A malicious attacker deliberately attempted to interfere with a crucial party leadership vote in Canada last month, according to a company commissioned to run the online voting system used.
Scytl Canada, which provides online balloting services, confirmed that a deliberate denial of service attack was launched in an attempt to disrupt the federal NDP leadership vote on March 24.
Over 10,000 separate computers were used in the denial-of-service (DoS) attack, which began during the second round of balloting, which began at 11 a.m.. Reports of timeouts on the system caused operators to examine the logs, identifying and external attack.
Scytl increased system throughput and blocked malevolent IP addresses, and managed to keep the system running at a slower speed.
“By keeping ahead of the attackers, Scytl was able to allow the voting process to proceed with an overall three-hour delay,” the company said.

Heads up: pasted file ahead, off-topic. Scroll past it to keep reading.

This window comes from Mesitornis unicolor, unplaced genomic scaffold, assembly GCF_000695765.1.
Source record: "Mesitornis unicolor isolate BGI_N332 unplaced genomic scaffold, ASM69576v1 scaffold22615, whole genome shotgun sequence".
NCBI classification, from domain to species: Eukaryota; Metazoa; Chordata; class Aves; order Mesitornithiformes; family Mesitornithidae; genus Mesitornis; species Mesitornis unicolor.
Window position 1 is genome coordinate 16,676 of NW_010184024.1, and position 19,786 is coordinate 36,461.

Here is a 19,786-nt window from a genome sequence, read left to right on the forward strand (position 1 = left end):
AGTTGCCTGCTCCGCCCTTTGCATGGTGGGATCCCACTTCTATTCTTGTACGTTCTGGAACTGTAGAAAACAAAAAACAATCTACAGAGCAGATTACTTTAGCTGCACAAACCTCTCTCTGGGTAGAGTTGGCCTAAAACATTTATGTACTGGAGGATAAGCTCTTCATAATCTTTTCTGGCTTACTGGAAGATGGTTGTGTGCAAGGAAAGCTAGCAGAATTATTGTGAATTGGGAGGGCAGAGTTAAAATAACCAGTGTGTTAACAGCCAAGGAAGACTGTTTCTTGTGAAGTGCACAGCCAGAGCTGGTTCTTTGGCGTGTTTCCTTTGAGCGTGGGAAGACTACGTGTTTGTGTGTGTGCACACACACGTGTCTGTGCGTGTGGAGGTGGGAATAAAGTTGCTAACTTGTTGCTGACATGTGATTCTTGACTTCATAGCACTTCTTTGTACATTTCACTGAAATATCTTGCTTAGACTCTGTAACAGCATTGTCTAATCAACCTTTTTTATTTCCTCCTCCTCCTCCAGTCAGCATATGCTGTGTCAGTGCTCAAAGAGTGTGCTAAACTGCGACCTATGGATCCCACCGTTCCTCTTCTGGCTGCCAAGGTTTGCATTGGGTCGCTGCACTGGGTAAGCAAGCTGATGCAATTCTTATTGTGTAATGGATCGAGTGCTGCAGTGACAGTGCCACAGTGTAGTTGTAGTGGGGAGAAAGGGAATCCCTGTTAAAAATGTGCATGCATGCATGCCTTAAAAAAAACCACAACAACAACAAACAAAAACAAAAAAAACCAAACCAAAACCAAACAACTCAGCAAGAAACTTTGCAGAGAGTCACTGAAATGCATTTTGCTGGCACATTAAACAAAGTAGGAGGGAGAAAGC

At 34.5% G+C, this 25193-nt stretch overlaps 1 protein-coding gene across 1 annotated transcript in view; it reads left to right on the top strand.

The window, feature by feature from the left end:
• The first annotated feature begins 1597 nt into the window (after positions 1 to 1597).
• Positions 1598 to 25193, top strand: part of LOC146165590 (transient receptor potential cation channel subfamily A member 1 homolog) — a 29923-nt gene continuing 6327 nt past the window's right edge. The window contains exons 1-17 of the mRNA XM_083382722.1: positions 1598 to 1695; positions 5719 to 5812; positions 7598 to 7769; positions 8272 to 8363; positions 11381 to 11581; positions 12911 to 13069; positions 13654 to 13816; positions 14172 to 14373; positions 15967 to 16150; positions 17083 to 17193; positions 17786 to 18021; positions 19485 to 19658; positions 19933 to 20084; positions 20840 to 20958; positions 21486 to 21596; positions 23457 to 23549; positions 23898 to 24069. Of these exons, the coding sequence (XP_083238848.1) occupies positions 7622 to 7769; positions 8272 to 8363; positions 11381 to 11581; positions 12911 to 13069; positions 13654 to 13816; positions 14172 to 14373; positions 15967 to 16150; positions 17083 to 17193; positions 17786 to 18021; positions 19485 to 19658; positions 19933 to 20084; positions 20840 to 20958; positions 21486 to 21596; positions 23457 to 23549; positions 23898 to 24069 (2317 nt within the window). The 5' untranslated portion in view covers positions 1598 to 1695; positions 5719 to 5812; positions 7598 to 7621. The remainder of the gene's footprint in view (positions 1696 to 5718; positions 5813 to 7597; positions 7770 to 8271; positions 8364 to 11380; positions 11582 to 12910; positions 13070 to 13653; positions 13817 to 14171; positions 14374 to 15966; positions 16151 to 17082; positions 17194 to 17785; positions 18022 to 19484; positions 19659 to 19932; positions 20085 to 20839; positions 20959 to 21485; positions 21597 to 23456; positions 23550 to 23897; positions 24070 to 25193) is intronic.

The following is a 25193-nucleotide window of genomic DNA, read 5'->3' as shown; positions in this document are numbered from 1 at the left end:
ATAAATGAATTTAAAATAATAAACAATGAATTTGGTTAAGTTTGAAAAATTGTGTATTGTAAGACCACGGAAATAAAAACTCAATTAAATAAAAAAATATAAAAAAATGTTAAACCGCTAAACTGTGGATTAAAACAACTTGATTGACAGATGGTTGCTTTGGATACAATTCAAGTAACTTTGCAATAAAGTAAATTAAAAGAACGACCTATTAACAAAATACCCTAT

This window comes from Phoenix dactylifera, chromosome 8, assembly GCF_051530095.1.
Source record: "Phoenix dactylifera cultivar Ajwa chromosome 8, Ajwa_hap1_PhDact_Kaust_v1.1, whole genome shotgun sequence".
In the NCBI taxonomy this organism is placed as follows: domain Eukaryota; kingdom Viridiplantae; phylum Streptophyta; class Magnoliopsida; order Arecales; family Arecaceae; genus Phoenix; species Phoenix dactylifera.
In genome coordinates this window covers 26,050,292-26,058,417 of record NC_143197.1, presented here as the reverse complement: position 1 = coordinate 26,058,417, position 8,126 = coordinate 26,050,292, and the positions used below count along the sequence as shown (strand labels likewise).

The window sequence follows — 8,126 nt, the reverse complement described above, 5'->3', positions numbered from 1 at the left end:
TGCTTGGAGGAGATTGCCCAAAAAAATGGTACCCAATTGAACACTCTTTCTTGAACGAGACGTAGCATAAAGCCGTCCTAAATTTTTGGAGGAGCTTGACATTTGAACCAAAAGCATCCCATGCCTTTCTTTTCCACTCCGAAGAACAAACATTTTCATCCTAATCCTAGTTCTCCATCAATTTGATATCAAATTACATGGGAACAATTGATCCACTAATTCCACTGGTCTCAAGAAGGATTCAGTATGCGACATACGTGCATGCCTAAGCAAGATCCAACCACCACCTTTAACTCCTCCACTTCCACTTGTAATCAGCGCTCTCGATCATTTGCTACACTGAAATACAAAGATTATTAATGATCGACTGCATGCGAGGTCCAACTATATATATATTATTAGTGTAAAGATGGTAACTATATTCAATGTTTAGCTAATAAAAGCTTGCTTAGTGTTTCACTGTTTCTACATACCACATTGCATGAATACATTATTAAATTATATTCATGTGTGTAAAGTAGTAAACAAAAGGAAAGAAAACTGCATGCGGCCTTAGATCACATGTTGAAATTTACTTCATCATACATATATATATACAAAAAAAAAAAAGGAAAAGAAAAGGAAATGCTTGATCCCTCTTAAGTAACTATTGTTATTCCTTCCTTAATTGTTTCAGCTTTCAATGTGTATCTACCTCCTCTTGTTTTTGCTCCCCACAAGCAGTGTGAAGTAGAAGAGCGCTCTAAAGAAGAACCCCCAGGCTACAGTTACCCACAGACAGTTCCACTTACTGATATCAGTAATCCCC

The attackers used a botnet with compromised machines located mainly in Canada, the company said after research. “The required organization and demonstrated orchestration of the attack indicates that this was a deliberate effort to disrupt or negate the election by a knowledgeable person or group,” it said in a statement.
The NDP leadership election was held following the death of former leader Jack Layton in August.